Today’s reading begins with the same complicated metaphor of yesterday, an unfaithful bride. However, it pivots quickly to talk about a vision for restoration. This vision expands past a scorned lover to include healing between God and the land, between God and individuals, and among the people.
Ezekiel writes in the same manner as Hosea, using metaphor and image to describe this holistic healing. Through the images of dry bones and stone hearts turned to vulnerable fleshly beings, the prophet reminds us that restoration isn’t about a specific aspect or action; it’s about claiming an entirely new way of being. Instead of symbolic sacrifices, we offer to God our very essence. In doing so, we gain a heightened sense of intimacy with God.
The image of two formerly-split sticks being attached teaches us that restoration extends past ourselves and God to making right relationships among the community. Ezekiel is speaking specifically about the relationship between the Northern and Southern parts of Israel (split after the reign of Solomon), but this idea of collective restoration continues to appear in the New Testament when Jesus prays that “They may be One” (John 17). In Ezekiel, along with the unification of peoples, the land is also deeply blessed by restoration: “The land that was desolate has become like the garden of Eden” (36:35).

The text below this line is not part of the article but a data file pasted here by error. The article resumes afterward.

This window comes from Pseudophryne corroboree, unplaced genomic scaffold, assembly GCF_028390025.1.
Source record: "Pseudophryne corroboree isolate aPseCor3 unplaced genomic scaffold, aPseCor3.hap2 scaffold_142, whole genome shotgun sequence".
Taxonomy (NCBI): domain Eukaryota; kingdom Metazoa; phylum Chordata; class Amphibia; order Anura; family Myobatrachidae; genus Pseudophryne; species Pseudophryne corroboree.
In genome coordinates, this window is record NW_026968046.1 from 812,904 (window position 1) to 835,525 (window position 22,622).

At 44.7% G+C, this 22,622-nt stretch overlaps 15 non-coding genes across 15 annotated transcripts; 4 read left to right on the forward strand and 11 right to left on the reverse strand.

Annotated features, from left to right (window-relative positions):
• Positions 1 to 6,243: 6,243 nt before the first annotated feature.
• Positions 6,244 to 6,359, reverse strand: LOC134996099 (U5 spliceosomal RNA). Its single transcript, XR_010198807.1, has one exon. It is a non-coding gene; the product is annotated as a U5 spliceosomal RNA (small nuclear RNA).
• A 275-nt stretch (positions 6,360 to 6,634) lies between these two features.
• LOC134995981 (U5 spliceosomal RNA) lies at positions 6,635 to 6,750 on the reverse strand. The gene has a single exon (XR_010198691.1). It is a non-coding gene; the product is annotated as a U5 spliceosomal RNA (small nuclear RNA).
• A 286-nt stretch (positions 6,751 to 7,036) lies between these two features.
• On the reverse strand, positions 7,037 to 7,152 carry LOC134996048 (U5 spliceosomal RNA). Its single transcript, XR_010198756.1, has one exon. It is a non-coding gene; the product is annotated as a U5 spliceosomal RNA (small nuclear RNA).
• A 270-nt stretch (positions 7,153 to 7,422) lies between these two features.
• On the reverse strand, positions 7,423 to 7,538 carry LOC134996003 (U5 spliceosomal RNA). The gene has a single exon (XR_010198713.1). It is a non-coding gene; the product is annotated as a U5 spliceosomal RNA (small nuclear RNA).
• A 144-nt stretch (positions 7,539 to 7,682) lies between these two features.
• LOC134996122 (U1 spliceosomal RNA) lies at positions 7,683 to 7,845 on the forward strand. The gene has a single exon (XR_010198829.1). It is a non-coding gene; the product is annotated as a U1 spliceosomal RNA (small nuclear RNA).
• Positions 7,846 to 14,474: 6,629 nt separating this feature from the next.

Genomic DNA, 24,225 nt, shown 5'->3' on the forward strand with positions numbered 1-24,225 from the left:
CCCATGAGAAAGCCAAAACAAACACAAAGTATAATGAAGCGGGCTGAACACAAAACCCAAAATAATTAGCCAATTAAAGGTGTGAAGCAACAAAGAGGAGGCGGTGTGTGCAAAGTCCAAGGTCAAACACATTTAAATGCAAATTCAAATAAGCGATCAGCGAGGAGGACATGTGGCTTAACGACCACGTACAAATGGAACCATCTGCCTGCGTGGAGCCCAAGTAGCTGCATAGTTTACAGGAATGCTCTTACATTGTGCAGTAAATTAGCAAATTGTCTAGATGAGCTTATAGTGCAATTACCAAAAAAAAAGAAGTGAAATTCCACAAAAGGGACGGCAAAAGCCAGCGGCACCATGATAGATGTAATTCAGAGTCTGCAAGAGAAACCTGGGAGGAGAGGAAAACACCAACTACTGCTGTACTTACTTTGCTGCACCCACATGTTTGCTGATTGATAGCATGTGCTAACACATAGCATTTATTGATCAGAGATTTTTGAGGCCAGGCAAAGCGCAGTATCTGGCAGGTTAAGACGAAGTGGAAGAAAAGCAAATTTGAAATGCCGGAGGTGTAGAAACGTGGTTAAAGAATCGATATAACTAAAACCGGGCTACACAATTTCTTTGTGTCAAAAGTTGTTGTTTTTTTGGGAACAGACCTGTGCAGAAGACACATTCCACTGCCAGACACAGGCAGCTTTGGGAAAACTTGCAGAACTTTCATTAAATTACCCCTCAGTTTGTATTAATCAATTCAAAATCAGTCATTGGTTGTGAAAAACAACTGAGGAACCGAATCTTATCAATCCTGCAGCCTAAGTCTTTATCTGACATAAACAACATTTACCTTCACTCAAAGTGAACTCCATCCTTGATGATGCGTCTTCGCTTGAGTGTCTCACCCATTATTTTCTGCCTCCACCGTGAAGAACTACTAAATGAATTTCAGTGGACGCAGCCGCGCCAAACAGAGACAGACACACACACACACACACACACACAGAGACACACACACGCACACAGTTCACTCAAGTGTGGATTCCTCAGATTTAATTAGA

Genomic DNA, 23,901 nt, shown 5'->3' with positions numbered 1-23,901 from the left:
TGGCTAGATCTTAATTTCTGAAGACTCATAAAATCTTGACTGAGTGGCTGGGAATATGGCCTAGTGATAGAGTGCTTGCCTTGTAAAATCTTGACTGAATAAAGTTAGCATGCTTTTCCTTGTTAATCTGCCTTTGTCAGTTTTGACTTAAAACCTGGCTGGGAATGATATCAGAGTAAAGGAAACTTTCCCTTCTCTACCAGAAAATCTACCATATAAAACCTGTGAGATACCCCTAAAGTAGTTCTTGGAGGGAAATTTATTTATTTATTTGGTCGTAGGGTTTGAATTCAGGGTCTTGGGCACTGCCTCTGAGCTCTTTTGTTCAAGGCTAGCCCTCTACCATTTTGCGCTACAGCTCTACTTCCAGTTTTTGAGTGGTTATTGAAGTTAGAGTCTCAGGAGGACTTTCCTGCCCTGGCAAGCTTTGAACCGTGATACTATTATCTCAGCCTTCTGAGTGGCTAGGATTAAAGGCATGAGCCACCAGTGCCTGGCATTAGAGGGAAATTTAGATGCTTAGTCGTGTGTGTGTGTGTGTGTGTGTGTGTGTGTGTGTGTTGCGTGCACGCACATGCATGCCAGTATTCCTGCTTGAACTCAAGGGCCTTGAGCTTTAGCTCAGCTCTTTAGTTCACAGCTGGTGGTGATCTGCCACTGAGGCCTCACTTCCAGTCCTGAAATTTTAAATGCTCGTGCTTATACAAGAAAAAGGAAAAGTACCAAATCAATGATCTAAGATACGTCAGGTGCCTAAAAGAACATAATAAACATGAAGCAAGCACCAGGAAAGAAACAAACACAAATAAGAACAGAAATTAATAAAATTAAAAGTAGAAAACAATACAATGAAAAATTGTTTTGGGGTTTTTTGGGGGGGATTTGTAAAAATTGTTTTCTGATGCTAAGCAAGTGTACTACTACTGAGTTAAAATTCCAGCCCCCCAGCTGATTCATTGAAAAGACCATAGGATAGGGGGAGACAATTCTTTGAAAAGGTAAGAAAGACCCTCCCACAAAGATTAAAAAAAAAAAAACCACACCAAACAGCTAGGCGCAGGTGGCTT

When I think about harm and healing it is easy to get fixated on how conflict impacts me, the person I am conflicting with, and sometimes God. It takes intentionality to notice the effect I am having on my wider community or the environment. It is difficult to consider how my guilty pleasures reinforce communal values, to notice how my tone with my partner impacts the people around us, and to consider the environmental impact of our purchases.
Ezekiel’s vision challenges the idea that healing is two-dimensional and invites us into a wider understanding of restoration. This invitation will undoubtedly require that we raise our consciousness, but in return promises a more vibrant and rich life for all.
Prayer: Deepen my understanding of restoration.
Reflection: How can I be more conscious of my impact?